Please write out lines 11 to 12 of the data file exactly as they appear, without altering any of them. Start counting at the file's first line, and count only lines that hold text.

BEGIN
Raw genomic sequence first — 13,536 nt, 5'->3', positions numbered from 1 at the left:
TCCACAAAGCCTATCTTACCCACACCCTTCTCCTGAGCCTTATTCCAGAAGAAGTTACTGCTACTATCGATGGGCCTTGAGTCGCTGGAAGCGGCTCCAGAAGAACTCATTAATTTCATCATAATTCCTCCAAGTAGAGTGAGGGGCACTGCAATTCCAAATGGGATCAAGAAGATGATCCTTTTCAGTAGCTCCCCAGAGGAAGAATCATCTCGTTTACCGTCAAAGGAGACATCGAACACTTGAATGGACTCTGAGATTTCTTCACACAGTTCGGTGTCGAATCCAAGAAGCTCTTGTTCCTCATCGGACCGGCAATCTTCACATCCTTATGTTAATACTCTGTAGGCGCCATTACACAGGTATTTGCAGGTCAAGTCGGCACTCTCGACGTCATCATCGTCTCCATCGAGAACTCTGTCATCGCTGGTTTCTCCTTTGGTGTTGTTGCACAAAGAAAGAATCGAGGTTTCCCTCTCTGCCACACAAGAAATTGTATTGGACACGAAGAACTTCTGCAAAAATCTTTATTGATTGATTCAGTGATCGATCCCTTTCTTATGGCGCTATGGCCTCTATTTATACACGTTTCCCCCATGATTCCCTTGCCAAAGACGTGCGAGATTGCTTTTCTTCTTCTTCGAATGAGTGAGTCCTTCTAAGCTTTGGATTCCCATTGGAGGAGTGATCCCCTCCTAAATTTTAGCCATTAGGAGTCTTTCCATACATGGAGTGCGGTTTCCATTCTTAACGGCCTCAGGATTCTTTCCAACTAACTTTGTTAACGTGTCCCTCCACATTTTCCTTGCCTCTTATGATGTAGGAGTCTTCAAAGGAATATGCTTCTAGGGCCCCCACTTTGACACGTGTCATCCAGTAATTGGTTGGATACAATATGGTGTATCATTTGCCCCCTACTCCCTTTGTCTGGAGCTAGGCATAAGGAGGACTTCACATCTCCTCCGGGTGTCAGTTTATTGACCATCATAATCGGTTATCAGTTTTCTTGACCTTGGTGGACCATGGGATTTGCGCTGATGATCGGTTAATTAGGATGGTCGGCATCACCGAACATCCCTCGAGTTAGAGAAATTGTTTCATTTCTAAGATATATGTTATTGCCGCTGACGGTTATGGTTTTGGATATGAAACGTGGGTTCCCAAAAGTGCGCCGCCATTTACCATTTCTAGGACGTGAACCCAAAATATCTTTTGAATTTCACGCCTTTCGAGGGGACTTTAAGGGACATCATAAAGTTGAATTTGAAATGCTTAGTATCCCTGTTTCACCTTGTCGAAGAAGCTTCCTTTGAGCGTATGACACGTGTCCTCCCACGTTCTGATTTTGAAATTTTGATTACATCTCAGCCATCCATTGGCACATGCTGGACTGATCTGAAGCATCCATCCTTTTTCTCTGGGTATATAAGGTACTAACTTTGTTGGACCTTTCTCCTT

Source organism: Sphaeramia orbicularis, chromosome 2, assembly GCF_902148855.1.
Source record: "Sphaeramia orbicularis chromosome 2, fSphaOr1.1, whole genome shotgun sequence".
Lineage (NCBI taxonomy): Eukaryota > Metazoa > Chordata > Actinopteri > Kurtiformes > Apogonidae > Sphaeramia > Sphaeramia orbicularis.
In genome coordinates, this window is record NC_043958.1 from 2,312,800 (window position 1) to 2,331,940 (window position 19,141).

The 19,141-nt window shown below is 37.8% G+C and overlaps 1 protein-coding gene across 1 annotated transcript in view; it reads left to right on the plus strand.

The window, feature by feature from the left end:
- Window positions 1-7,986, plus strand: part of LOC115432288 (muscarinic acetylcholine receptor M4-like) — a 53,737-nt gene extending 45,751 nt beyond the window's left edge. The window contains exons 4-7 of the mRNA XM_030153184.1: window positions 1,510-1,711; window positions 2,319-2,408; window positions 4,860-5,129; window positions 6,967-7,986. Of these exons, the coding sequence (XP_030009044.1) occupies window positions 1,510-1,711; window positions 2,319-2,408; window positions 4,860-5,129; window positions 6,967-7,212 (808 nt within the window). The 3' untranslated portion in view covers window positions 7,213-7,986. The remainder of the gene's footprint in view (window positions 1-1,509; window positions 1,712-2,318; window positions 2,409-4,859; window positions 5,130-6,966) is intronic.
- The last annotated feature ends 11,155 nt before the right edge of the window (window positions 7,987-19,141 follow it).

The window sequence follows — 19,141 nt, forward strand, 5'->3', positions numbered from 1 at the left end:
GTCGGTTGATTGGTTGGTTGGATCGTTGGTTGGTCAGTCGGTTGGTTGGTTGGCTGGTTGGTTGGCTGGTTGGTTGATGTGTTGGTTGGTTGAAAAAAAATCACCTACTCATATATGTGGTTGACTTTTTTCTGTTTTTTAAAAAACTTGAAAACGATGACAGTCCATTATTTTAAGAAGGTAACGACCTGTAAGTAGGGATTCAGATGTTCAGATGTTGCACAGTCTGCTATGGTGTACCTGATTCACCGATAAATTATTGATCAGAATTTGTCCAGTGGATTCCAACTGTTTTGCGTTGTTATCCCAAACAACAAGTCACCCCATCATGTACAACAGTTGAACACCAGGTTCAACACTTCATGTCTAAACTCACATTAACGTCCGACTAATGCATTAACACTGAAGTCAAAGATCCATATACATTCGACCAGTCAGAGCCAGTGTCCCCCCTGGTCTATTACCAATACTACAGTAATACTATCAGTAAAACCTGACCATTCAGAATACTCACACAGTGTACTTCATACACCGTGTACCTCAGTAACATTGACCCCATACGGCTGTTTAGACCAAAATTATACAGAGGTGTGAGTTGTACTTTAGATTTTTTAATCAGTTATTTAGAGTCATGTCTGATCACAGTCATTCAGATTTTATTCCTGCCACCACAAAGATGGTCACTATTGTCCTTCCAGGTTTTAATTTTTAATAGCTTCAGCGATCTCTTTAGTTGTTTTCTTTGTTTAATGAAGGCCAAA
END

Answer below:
The window sequence follows — 19,141 nt, forward strand, 5'->3', positions numbered from 1 at the left end:
GTCGGTTGATTGGTTGGTTGGATCGTTGGTTGGTCAGTCGGTTGGTTGGTTGGCTGGTTGGTTGGCTGGTTGGTTGATGTGTTGGTTGGTTGAAAAAAAATCACCTACTCATATATGTGGTTGACTTTTTTCTGTTTTTTAAAAAACTTGAAAACGATGACAGTCCATTATTTTAAGAAGGTAACGACCTGTAAGTAGGGATTCAGATGTTCAGATGTTGCACAGTCTGCTATGGTGTACCTGATTCACCGATAAATTATTGATCAGAATTTGTCCAGTGGATTCCAACTGTTTTGCGTTGTTATCCCAAACAACAAGTCACCCCATCATGTACAACAGTTGAACACCAGGTTCAACACTTCATGTCTAAACTCACATTAACGTCCGACTAATGCATTAACACTGAAGTCAAAGATCCATATACATTCGACCAGTCAGAGCCAGTGTCCCCCCTGGTCTATTACCAATACTACAGTAATACTATCAGTAAAACCTGACCATTCAGAATACTCACACAGTGTACTTCATACACCGTGTACCTCAGTAACATTGACCCCATACGGCTGTTTAGACCAAAATTATACAGAGGTGTGAGTTGTACTTTAGATTTTTTAATCAGTTATTTAGAGTCATGTCTGATCACAGTCATTCAGATTTTATTCCTGCCACCACAAAGATGGTCACTATTGTCCTTCCAGGTTTTAATTTTTAATAGCTTCAGCGATCTCTTTAGTTGTTTTCTTTGTTTAATGAAGGCCAAA